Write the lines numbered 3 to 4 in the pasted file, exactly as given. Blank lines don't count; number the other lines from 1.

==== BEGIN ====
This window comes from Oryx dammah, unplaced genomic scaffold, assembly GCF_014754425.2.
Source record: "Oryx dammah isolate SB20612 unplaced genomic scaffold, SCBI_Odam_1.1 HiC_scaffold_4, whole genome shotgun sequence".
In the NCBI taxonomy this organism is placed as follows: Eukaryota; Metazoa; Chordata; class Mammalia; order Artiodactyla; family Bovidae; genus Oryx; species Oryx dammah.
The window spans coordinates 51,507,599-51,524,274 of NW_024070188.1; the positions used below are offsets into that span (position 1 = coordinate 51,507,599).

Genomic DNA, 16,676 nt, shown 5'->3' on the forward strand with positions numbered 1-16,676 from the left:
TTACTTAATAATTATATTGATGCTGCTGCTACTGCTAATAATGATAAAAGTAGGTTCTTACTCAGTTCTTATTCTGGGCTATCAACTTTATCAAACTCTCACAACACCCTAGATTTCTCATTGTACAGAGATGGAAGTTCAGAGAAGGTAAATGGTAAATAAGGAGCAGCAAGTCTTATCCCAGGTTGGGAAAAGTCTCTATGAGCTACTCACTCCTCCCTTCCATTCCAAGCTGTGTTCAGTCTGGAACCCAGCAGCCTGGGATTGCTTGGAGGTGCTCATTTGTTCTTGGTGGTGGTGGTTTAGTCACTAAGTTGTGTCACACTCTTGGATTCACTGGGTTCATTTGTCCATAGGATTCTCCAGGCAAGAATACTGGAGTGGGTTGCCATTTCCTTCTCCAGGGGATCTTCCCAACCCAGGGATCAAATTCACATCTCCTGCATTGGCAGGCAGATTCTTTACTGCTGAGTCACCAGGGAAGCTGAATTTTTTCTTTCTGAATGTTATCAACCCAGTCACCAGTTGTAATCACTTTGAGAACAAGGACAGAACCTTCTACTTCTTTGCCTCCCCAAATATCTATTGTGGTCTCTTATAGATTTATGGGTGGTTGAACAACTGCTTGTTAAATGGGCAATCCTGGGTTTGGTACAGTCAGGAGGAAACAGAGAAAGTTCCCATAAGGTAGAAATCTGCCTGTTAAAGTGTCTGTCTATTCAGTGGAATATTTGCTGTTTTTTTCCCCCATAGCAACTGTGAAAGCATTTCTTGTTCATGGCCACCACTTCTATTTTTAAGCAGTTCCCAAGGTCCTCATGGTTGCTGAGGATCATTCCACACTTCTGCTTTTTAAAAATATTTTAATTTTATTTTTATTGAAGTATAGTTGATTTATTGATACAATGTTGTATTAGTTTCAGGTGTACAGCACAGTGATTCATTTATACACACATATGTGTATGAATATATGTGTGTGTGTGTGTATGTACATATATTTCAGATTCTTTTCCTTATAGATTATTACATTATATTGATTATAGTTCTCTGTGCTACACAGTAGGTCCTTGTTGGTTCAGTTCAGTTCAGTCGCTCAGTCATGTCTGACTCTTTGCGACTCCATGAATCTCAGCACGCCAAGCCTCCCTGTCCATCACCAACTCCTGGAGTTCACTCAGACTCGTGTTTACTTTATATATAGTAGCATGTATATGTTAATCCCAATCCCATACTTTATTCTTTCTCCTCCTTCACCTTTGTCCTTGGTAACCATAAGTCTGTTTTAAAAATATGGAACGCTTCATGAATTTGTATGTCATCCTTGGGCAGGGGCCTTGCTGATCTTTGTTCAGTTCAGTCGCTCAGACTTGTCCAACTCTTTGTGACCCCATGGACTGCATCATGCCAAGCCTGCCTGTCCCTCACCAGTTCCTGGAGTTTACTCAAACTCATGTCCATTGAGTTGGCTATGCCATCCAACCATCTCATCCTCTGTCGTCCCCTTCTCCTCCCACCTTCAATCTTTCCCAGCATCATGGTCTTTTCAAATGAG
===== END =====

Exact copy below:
In the NCBI taxonomy this organism is placed as follows: Eukaryota; Metazoa; Chordata; class Mammalia; order Artiodactyla; family Bovidae; genus Oryx; species Oryx dammah.
The window spans coordinates 51,507,599-51,524,274 of NW_024070188.1; the positions used below are offsets into that span (position 1 = coordinate 51,507,599).